The appellant in this case was convicted on an indictment charging bribery in the receipt of money from Robinson and police officer Johnson. Relative to this indictment was the testimony of officer Johnson and two other officers, Mitchell and Dixon, and Connie Jenkins who took certain phone messages. An accomplice is one who "could be indicted and punished for the crime with which the accused is charged." Commonwealth v. Hopkins, 165 Pa. Superior Ct. 561, 564, 69 A.2d 428, 430 (1949). See Government v. Torres, supra. Clearly Johnson could have been charged with bribery resulting from his participation in this incident and is an accomplice.*fn4 But because Mitchell, Dixon, and Jenkins were not involved in the appellant's receipt of money from Robinson and Johnson, they were not accomplices with regard to this bribery charge; thus
[ 230 Pa. Super. Page 526]
the appellant was convicted on the testimony of one accomplice and three corroborating witnesses. The testimony of Mitchell, Dixon and Jenkins is legally sufficient as corroboration because "[t]estimony to be classed as corroboration need not relate solely to the main fact involved, but may be considered as corroboration when the testimony relates to relevant and material facts which have a direct relation to the main fact involved." Commonwealth v. McKenna, 206 Pa. Superior Ct. 317, 323, 213 A.2d 223, 226 (1965).
Moreover, the statute permits corroboration "by other evidence, or the circumstances of the case " (emphasis added).*fn5 The nature of this case, with the expanse of the bribery scheme unearthed and with the unavailability of witnesses untarnished by involvement in any of the appellant's crimes, renders it the rare type of case cognizable under the "circumstances of the case" language. Successful prosecutions would be rendered virtually impossible in these types of cases by requiring totally independent proof of the acceptance of a bribe, and this would go far beyond the purpose of the statute -- the prevention of convictions through reckless accusations.
[ 230 Pa. Super. Page 527]
The appellant next contends that the trial judge erroneously submitted to the jury the question of whether the witnesses Johnson and Mitchell were accomplices. The rule in Pennsylvania is that where "'the facts, with respect to the participation of a witness in the crime . . . are clear and undisputed, it is for the court to determine whether or not he was an accomplice, but where the facts are in dispute, or different inferences might reasonably be drawn therefrom, the question whether or not a witness was an accomplice is for the jury.' Commonwealth v. Brown, 116 Pa. Superior Ct. 1, 12, 175 A. 748 (1934)." Commonwealth Page 527} v. Sisak, 436 Pa. 262, 267, 259 A.2d 428, 431 (1969). Upon a review of the record we find no error in the court's submission of this question to the jury.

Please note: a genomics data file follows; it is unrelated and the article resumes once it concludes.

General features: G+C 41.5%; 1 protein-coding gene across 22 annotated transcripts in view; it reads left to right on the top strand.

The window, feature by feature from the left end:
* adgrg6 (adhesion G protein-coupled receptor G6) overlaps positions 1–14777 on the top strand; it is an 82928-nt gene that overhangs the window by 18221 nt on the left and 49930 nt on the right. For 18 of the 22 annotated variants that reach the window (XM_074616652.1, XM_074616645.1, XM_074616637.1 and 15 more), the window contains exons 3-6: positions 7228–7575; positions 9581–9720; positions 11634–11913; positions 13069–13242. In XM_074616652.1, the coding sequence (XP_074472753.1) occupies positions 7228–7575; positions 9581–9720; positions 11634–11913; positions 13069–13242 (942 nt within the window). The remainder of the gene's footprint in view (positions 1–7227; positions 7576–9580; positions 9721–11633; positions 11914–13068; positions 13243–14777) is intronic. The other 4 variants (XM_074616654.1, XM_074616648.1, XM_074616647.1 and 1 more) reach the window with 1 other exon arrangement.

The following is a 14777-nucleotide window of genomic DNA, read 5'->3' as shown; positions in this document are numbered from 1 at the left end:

Appellant next contends that the court erred in admitting the testimony of the witness Dixon because the testimony did not directly implicate the appellant and was, therefore, irrelevant and prejudicial. However, this testimony was clearly relevant as showing " part of a chain, or . . . sequence of acts, or . . . part of the history of the event on trial, or . . . part of the natural development of the facts. . . ." Commonwealth v. Ross, 413 Pa. 35, 40, 195 A.2d 81, 83 (1963) (emphasis original). See Commonwealth v. Hradesky, 170 Pa. Superior Ct. 24, 84 A.2d 393 (1951). We find appellant's remaining two assignments of error to be equally without merit. Additionally, we note that none of the assignments of error raised in appellant's brief were raised in his post-trial motions. The purpose of post-trial motions is to give the court below an opportunity to review rulings and decisions made therein; and our appellate courts have long held that an argument not raised below may not be raised for the first time on appeal. Commonwealth v. Goodman, 454 Pa. 358, 311 A.2d 652 (1973); Commonwealth v. Pierce, 453 Pa. 319, 309 A.2d 371 (1973).
Judgment of sentence affirmed.